Kia ora mai koutouI do not know about you, but I am really enjoying these cooler days and nights, makes it a lot nicer to get outside and do some mahi without dripping with sweat all the time! We are still in need of some good rainfall events, as anyone who has put a spade in the ground lately will know it is still dry right up to the surface of the soil in most places, especially out on Bream Head Scenic Reserve. As I wrote last month, the birds within the reserve are still happy with the current conditions and continue to sing their little hearts out each day, it is just so nice to hear bellbird/korimako every morning at our headquarter facility.Boundary nodesOperationally things have been ticking along very nicely. The ranger team have finished installing the nodes and automated lure dispensers to the stoat traps along Ocean Beach Road and the Northern boundary. We are just waiting on the software from our supplier to provide us with daily live reporting data from the nodes about when they have been set off so we can respond accordingly. Our awesome troop of volunteers have been busy maintaining the rodent toxin and possum trap network, including the installation of the new toxin known as double tap as well as lowering of the toxin stations to near ground level. As previously discussed, these two new measures should have an even greater impact on the very few remaining Norway and ship rats, as well as the mice population through bait switch out and the improved access to toxin for the more ground based Norway rats. The month of May will see our first 2021 tracking tunnel survey for rodents and I am particularly keen to see the resulting index figures, hopefully the change out in bait and lower stations have the positive effect we desire. One more stoat Unfortunately, our predator control data for April 2020 was not recorded because the rangers and volunteers were not allowed access to the reserve during lockdown. This therefore makes it impossible to compare the April data from the two years which will impact the results of the overall year end total catch data too. However, as usual for autumn, mice catch rates have increased markedly on the summer months as rodents switch to the reliable toxin food source now that other natural foods like seeds are dwindling and as they feed up for the leaner winter ahead. One more cunning stoat was caught during the month, which are really big wins because removing a mature stoat before the spring season is removing a big potential breeding threat. Late in April the Trust was fortunate to have the services of our regular professional conservation dog handler and her dog to scout the entire reserve for sign of stoat. Last year we did the same survey and the dog found only two stat indications, and a stoat was caught shortly after at both sites. Extra control devices have been installed now at this year’s two indication sites and hopefully we will have success at catching these trap shy stoats once again. The team will add in the PAPP toxin pulse to directly target stoats once we receive DOC permission to do so. Other tasks and activities This month saw lots of other tasks and activities achieved such as:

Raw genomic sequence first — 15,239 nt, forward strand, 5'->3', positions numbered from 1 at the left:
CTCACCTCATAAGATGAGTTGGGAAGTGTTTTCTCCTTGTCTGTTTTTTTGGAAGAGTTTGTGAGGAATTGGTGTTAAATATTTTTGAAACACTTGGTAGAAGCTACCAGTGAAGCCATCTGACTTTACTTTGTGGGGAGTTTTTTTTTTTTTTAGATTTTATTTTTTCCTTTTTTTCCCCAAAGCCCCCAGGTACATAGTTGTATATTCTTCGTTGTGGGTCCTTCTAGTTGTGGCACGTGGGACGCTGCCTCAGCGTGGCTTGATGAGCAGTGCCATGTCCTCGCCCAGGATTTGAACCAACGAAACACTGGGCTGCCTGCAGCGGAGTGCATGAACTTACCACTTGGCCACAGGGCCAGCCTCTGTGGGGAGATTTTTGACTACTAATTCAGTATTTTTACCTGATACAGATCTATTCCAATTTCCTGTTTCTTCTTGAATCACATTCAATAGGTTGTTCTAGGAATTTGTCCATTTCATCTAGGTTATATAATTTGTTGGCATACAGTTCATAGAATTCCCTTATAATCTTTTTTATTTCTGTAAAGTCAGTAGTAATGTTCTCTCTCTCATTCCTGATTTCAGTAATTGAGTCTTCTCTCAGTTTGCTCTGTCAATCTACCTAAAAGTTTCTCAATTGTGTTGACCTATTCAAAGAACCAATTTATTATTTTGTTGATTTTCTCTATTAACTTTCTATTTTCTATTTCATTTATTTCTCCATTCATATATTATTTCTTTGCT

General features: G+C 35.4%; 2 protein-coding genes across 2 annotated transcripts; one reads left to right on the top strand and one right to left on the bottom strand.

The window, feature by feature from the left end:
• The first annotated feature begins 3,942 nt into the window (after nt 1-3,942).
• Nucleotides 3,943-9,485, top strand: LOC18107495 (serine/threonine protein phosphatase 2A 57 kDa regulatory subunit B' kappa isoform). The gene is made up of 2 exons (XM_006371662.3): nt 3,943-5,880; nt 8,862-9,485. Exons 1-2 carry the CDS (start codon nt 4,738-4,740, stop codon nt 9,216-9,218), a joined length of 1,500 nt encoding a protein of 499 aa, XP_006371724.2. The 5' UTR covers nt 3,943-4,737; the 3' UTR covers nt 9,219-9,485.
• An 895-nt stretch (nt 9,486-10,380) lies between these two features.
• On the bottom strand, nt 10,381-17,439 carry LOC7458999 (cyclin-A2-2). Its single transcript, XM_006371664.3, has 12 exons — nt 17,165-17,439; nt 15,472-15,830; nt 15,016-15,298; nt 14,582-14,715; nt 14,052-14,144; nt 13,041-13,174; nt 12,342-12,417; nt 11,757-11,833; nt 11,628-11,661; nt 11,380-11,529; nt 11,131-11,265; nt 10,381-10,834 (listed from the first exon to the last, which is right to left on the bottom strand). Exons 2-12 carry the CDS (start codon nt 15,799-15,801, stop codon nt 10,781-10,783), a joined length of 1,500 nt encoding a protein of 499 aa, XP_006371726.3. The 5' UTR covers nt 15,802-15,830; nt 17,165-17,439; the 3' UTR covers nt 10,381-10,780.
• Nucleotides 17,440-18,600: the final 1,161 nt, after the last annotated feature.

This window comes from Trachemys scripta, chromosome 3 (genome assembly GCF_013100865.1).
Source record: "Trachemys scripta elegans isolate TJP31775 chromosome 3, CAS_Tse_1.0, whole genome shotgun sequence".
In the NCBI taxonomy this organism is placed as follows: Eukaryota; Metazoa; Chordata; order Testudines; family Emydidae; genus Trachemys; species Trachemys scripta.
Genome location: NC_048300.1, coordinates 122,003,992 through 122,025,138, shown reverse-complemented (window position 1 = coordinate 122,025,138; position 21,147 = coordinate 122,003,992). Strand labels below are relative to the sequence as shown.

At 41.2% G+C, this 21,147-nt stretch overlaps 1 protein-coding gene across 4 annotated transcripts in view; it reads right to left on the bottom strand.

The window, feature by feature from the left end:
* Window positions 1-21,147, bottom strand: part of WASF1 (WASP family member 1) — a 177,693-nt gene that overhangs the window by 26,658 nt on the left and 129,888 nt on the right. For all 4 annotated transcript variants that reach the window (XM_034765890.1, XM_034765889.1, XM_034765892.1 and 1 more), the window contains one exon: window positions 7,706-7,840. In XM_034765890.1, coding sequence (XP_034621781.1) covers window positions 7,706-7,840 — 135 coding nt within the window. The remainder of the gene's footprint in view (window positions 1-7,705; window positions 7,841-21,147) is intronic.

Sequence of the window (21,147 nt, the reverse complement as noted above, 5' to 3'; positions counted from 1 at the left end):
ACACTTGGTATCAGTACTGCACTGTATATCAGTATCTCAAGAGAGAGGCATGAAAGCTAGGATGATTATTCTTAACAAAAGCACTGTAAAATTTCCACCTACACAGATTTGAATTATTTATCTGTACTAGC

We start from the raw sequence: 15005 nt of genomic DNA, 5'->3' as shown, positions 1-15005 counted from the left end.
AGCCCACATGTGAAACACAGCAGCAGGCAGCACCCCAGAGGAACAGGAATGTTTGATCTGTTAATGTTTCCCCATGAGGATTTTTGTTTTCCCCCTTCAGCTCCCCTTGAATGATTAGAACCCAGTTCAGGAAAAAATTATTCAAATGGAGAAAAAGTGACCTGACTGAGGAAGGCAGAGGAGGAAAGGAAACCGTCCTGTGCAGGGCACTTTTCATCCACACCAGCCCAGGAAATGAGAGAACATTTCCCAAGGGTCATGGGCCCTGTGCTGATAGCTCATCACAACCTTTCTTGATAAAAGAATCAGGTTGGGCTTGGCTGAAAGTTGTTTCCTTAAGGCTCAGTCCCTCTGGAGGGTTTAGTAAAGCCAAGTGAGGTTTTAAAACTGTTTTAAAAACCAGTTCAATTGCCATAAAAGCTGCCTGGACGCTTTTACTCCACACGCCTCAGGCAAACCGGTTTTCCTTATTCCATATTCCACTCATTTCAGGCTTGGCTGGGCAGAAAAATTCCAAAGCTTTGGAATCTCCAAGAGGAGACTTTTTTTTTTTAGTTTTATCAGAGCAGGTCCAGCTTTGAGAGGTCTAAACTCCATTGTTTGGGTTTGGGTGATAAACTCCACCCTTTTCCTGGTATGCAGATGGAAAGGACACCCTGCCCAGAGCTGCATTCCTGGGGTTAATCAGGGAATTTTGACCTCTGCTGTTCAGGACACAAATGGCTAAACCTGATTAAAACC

Read the full report for reports from our other rangers and highlights of the month.
It is with great pride and happiness that I can announce our 2021/22 grey faced petrel (gfp) protection and monitoring a complete and wonderful success!
We’ve been installing cameras alongside our automated lure dispensers. We’ve seen good things (robins and kiwis) as well as bad (possums and stoats).
We have had such a busy, productive month this September, there has hardly been time to take a breath!
Our local seabird champion Cathy Mitchell spent a full day clambering around the steep terrain at the eastern tip of the reserve checking each of the burrows
Remote reporting of set and sprung traps on the north bounday of our reserve.
Our volunteers are hearing the latest methods and technology to remove predators from large landscape areas and then protect those gains.